Christian Nouboue
Post by On 09 September 2013 In Blog 4824 comments

Towards a needs-based education

                       “Education is the most powerful weapon we can use to change the world.”
                                                                                              - Nelson Mandela, Address at the Planetarium, 16th July 2003

Changing Africa starts with the right mix of talents, capable of addressing local challenges. Hence the need for education to focus on equipping people with skills needed locally. This is all the more critical that Africa has limited financial resources to fix its shortage of talents. So instead of breeding waves of graduates equipped only with theoretical knowledge of no practical use, we should move towards a ‘demand-pull’ approach: Which skills does the country need now and in the future? How can the educational system efficiently deliver them?

In this article, I focus on the economy1 and suggest an approach in 3 steps: 

1. Select industries to foster: industries in which the country either is or can become competitive and industries vital to development
2. Bring home state-of-the-art know-how: through both training of nationals abroad and import of talented foreigners
3. Design tailor-made academic curricula: to fuel nascent industries with appropriately-skilled graduates.

A clear mismatch between education and the economy

Sub-Saharan Africa (SSA)’s educational systems perform rather well on quantitative metrics: enrolment has been growing steadily in primary, secondary and higher education, though still very low compared to other regions. Today, 6%2 of an age group (vs. world’s average of 26%) attends a higher education institution. According to UNESCO3, total number of students in higher education in SSA multiplied twentyfold from 0.2 million in 1970 to 4.1 million in 2007 (out of 152 million students globally).

The key issue is rather on the nature of the output: first most students graduate in fields not related to direct needs of local companies (routing of graduates) and second, these graduates are equipped only with theoretical knowledge as opposed to actual know-how (quality of degrees).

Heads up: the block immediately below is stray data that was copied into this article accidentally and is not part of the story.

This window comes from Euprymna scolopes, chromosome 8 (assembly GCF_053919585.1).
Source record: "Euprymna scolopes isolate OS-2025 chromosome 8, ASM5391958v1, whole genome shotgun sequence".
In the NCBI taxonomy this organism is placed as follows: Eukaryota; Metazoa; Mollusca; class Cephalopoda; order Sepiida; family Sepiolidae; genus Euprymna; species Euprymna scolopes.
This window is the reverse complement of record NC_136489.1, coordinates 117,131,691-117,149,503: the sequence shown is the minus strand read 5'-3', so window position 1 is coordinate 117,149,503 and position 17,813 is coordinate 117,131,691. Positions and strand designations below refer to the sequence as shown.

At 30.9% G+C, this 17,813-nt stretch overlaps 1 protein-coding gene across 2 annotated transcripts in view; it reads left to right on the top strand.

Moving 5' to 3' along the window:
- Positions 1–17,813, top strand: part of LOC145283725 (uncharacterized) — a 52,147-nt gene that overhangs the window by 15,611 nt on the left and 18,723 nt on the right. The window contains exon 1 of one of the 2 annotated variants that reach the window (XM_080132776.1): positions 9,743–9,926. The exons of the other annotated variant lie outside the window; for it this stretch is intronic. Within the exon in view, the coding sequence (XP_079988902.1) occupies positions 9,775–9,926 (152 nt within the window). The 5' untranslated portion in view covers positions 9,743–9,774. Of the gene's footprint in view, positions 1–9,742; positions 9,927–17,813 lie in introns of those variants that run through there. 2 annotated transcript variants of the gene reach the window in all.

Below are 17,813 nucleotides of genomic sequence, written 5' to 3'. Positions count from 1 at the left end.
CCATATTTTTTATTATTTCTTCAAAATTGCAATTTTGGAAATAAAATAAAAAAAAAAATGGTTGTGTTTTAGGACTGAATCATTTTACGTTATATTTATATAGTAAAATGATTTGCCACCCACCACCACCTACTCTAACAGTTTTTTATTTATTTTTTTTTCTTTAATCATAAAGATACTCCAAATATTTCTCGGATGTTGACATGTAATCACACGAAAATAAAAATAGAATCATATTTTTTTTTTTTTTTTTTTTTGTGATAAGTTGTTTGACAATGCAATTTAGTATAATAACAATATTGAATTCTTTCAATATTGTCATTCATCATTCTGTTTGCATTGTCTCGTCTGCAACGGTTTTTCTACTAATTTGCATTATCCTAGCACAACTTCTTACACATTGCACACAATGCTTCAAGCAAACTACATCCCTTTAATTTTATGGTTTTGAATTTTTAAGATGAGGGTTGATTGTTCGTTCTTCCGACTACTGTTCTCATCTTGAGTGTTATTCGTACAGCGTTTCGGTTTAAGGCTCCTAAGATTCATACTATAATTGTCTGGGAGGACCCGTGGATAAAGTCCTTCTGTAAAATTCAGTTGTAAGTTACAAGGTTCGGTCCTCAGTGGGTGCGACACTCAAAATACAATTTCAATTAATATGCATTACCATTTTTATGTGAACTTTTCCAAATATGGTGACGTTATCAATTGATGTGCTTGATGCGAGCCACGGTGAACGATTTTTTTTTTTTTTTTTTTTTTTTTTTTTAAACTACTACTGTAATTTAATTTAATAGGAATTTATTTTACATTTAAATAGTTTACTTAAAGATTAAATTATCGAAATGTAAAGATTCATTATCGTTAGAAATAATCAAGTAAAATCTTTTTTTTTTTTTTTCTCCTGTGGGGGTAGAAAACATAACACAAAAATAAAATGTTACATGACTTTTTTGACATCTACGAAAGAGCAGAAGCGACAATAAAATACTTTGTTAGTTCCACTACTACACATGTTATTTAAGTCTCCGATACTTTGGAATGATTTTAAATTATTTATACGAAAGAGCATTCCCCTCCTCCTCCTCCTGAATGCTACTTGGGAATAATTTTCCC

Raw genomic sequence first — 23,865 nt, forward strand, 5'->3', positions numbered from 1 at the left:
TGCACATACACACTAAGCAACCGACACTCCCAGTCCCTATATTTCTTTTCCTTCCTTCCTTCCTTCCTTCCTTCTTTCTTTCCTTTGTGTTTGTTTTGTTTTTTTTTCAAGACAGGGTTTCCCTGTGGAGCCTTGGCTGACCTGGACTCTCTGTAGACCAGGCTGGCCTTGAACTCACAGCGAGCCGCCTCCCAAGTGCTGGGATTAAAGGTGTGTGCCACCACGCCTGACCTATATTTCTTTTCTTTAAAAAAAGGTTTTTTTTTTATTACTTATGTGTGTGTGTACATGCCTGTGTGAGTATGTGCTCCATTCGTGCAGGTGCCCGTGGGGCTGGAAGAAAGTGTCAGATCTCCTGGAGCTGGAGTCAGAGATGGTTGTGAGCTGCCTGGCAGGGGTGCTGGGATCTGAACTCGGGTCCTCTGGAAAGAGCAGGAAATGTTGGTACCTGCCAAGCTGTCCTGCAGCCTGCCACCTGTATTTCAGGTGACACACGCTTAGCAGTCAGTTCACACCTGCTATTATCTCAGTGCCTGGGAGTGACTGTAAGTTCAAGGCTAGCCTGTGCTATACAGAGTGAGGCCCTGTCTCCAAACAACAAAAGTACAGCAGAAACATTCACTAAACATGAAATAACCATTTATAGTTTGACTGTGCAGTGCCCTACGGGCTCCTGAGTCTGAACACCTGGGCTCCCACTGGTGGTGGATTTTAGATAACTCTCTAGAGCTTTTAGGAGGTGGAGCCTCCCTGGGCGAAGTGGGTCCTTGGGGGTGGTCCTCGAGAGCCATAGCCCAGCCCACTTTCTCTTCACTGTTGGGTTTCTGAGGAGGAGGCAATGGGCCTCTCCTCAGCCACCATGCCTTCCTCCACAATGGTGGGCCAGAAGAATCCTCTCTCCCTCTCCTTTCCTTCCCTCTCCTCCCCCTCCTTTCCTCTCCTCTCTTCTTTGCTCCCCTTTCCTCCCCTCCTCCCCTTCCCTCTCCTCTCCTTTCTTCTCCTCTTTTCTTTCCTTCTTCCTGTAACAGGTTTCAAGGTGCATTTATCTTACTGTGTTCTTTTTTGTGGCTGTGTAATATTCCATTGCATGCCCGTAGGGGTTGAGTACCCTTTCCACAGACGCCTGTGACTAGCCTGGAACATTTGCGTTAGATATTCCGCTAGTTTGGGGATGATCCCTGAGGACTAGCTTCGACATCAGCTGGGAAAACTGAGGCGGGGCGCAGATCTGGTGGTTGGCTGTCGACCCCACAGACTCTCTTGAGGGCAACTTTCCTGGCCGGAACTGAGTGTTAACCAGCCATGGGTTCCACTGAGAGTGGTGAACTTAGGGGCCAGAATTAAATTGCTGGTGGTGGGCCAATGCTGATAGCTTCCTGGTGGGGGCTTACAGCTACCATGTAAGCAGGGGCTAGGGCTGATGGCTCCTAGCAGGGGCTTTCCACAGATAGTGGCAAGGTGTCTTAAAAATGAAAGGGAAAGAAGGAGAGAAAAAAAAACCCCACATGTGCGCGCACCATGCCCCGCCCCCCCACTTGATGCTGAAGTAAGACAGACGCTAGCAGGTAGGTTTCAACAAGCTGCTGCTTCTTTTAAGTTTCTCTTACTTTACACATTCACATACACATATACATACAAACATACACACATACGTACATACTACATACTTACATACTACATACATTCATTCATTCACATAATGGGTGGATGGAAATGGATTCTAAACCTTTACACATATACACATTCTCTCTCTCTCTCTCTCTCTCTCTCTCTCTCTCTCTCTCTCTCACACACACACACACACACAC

The mismatch between graduates (education) and skills in demand locally (economy) is appalling. Let’s consider this: while agriculture and extracting industries are the dominant sectors, economic and social sciences have the lion share of graduates (see Exhibit 1). This failing routing of graduates might be due to African countries who mimicked at first their colonial power and to the relative lower cost of training in social sciences (e.g. sociologists) compared to technical fields (e.g. medical doctors, engineers) which require expensive equipment.

Exhibit 1: Relative weight of fields in higher education and employment

In short, while a construction company looks for well-trained bricklayers, they are presented with philosophers and sociologists. No surprise that World Bank’s enterprise surveys highlight the difficulty to find skilled workers as a hindrance to African economies. Let’s be clear: I’m not saying economic and social sciences are useless; I’m just questioning the efficiency of a routing system who uses its limited financial resources to train most young peoples in areas which almost certainly lead them to unemployment. Simultaneously, this system also underserves the very few companies looking for skilled workers to grow and expand.